On Friday, Bowness High School in Calgary announced an outbreak which shifted around 1,184 students in grades 10-12 to online learning.

Dr. Deena Hinshaw, Alberta’s chief medical officer of health, says one concern that has been raised is that these two outbreaks might have been started because of large indoor gatherings. 

“Remember that your actions don’t just impact you, they impact those around you. And again, not just your immediate circle, but there is a knock-on effect of transmission that flows through all of our networks if we’re not cautious,” she said at a COVID-19 briefing on Monday.


It was inevitable, the premier said.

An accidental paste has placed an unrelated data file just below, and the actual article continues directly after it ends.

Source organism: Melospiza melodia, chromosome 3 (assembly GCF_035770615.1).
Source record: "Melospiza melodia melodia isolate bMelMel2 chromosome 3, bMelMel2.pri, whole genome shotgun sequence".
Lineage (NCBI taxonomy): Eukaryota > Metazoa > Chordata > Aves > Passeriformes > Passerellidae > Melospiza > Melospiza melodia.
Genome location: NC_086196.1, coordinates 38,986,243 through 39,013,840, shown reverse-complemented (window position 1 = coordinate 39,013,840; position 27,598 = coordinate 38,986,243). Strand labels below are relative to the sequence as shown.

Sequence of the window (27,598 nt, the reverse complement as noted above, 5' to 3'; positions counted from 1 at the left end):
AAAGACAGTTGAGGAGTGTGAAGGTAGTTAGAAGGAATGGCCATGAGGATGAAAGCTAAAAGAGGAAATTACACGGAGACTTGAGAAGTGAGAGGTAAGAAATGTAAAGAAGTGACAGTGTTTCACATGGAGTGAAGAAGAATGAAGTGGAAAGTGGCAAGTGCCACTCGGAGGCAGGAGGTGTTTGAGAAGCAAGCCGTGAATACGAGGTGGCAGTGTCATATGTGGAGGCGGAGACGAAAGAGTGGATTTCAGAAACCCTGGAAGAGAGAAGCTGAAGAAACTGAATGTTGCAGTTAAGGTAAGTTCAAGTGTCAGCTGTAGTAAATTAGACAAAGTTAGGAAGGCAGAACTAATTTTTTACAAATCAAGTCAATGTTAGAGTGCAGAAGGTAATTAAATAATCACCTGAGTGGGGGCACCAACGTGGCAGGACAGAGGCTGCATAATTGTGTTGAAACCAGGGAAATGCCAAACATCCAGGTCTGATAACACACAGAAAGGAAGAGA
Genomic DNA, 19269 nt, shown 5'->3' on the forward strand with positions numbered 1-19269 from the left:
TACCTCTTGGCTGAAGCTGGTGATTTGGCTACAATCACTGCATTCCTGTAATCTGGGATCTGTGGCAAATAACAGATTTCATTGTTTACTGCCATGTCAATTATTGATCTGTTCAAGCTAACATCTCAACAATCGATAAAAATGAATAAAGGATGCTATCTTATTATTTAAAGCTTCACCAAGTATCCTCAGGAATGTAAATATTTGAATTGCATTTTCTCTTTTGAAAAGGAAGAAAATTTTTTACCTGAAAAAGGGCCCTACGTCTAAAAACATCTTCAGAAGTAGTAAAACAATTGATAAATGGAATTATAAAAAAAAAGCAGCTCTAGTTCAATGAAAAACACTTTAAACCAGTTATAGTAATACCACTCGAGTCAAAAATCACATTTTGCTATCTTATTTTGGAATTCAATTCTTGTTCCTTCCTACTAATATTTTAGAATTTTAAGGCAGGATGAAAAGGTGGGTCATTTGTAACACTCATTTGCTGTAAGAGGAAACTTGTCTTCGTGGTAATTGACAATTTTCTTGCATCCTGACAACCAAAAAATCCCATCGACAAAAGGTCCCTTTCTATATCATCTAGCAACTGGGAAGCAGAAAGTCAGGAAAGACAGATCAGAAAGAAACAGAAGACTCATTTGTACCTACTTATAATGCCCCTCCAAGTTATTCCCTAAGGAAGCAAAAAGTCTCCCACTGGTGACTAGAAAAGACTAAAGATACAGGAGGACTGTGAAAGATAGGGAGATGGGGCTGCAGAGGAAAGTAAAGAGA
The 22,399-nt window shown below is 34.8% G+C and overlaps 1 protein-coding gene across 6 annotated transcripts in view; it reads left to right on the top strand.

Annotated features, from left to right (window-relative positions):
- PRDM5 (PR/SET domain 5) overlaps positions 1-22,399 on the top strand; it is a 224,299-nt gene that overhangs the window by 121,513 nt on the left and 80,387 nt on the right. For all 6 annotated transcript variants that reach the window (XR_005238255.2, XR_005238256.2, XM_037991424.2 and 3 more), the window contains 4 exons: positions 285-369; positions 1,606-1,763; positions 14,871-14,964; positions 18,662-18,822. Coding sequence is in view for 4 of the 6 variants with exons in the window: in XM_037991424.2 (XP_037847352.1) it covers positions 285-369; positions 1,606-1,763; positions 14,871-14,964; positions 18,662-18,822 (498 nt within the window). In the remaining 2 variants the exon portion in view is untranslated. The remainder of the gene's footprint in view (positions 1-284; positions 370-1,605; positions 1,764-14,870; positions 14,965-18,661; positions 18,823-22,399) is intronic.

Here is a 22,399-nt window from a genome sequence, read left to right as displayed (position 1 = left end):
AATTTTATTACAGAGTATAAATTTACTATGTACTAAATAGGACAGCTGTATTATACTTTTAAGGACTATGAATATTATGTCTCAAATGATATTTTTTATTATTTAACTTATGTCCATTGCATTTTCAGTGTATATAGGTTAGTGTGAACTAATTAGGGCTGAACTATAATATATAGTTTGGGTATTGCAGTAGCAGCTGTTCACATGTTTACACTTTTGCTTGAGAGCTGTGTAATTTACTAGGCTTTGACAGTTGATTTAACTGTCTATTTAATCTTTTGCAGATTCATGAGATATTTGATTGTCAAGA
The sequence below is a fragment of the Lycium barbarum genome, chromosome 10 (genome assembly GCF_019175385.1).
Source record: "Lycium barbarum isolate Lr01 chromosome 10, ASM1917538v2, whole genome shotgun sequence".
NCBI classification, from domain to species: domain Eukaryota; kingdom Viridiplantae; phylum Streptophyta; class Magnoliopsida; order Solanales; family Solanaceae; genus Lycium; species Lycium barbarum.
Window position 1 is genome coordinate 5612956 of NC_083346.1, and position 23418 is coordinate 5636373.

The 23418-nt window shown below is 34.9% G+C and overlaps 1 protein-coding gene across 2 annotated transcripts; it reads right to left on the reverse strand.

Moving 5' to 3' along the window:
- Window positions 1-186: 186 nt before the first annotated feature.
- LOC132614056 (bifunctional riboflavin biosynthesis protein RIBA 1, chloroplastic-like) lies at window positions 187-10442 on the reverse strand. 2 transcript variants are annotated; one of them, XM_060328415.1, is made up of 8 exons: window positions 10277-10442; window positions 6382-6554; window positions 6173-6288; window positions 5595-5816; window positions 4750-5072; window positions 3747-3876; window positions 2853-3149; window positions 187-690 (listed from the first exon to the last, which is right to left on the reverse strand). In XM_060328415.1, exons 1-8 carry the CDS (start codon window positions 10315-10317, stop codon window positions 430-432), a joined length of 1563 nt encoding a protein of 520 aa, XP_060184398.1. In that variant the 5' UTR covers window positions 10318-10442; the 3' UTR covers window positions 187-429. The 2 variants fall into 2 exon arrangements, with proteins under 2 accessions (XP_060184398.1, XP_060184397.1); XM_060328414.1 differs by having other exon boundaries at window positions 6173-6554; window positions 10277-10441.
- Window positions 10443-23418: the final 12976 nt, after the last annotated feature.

Though there were only dozens of cases of the coronavirus SARS-CoV-2 reported in Canada, health officials were resigned that the pandemic would eventually spread into Alberta.

A news bulletin went out in the late afternoon March 5, with few details aside from confirmation that a presumptive case had been confirmed.

Less than an hour later, the province’s chief medical officer of health took to the podium.

“Uh, you all know, my name is Dr. Deena Hinshaw,” she said. “I’m here, as you know, to provide an update on COVID-19 in Alberta.”

Hinshaw went on to provide more details: the presumptive case was a woman in her 50s who had been on board the Grand Princess cruise ship, which was quarantined off the coast of California.

Nearly a year later, Hinshaw needed to introduce herself to Albertans no longer — she had become a fixture when it came to her daily updates on cases, hospitalizations, outbreaks and deaths.

For more, see: These graphics show just how deeply COVID-19 has infiltrated Alberta


  • For the latest on what’s happening in the rest of Canada and around the world, see here.